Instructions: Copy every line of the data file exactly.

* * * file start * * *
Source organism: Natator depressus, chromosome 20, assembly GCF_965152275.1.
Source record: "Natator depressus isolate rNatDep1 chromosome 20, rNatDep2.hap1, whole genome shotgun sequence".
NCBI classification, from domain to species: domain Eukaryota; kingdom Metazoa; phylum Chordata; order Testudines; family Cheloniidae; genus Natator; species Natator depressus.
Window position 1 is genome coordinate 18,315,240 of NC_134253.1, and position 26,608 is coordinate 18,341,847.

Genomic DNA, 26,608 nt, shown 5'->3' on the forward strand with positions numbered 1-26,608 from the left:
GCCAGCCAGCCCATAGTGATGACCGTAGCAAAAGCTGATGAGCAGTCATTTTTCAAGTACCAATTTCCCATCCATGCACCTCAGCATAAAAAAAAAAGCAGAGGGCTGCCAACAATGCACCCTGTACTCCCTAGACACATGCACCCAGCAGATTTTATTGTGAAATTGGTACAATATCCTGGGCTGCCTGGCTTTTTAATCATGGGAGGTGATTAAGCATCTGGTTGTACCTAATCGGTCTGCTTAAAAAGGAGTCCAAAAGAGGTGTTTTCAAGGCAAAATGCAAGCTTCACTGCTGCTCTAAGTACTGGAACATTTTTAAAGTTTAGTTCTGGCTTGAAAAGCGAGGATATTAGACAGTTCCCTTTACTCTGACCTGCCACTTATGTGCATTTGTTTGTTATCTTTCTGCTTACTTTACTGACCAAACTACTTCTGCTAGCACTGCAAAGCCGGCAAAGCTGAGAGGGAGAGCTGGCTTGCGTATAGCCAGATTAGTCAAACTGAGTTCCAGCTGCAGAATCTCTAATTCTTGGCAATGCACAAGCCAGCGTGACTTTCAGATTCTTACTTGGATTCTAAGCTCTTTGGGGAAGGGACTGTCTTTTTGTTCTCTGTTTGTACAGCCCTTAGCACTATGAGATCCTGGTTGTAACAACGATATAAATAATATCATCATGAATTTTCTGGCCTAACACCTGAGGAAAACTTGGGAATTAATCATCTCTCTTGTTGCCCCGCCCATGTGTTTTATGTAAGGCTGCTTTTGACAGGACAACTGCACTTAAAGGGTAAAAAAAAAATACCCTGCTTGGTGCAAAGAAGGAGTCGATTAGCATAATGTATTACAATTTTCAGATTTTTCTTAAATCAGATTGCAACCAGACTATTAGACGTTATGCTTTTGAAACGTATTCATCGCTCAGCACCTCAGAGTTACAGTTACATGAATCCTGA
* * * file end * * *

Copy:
Source organism: Natator depressus, chromosome 20, assembly GCF_965152275.1.
Source record: "Natator depressus isolate rNatDep1 chromosome 20, rNatDep2.hap1, whole genome shotgun sequence".
NCBI classification, from domain to species: domain Eukaryota; kingdom Metazoa; phylum Chordata; order Testudines; family Cheloniidae; genus Natator; species Natator depressus.
Window position 1 is genome coordinate 18,315,240 of NC_134253.1, and position 26,608 is coordinate 18,341,847.

Genomic DNA, 26,608 nt, shown 5'->3' on the forward strand with positions numbered 1-26,608 from the left:
GCCAGCCAGCCCATAGTGATGACCGTAGCAAAAGCTGATGAGCAGTCATTTTTCAAGTACCAATTTCCCATCCATGCACCTCAGCATAAAAAAAAAAGCAGAGGGCTGCCAACAATGCACCCTGTACTCCCTAGACACATGCACCCAGCAGATTTTATTGTGAAATTGGTACAATATCCTGGGCTGCCTGGCTTTTTAATCATGGGAGGTGATTAAGCATCTGGTTGTACCTAATCGGTCTGCTTAAAAAGGAGTCCAAAAGAGGTGTTTTCAAGGCAAAATGCAAGCTTCACTGCTGCTCTAAGTACTGGAACATTTTTAAAGTTTAGTTCTGGCTTGAAAAGCGAGGATATTAGACAGTTCCCTTTACTCTGACCTGCCACTTATGTGCATTTGTTTGTTATCTTTCTGCTTACTTTACTGACCAAACTACTTCTGCTAGCACTGCAAAGCCGGCAAAGCTGAGAGGGAGAGCTGGCTTGCGTATAGCCAGATTAGTCAAACTGAGTTCCAGCTGCAGAATCTCTAATTCTTGGCAATGCACAAGCCAGCGTGACTTTCAGATTCTTACTTGGATTCTAAGCTCTTTGGGGAAGGGACTGTCTTTTTGTTCTCTGTTTGTACAGCCCTTAGCACTATGAGATCCTGGTTGTAACAACGATATAAATAATATCATCATGAATTTTCTGGCCTAACACCTGAGGAAAACTTGGGAATTAATCATCTCTCTTGTTGCCCCGCCCATGTGTTTTATGTAAGGCTGCTTTTGACAGGACAACTGCACTTAAAGGGTAAAAAAAAAATACCCTGCTTGGTGCAAAGAAGGAGTCGATTAGCATAATGTATTACAATTTTCAGATTTTTCTTAAATCAGATTGCAACCAGACTATTAGACGTTATGCTTTTGAAACGTATTCATCGCTCAGCACCTCAGAGTTACAGTTACATGAATCCTGA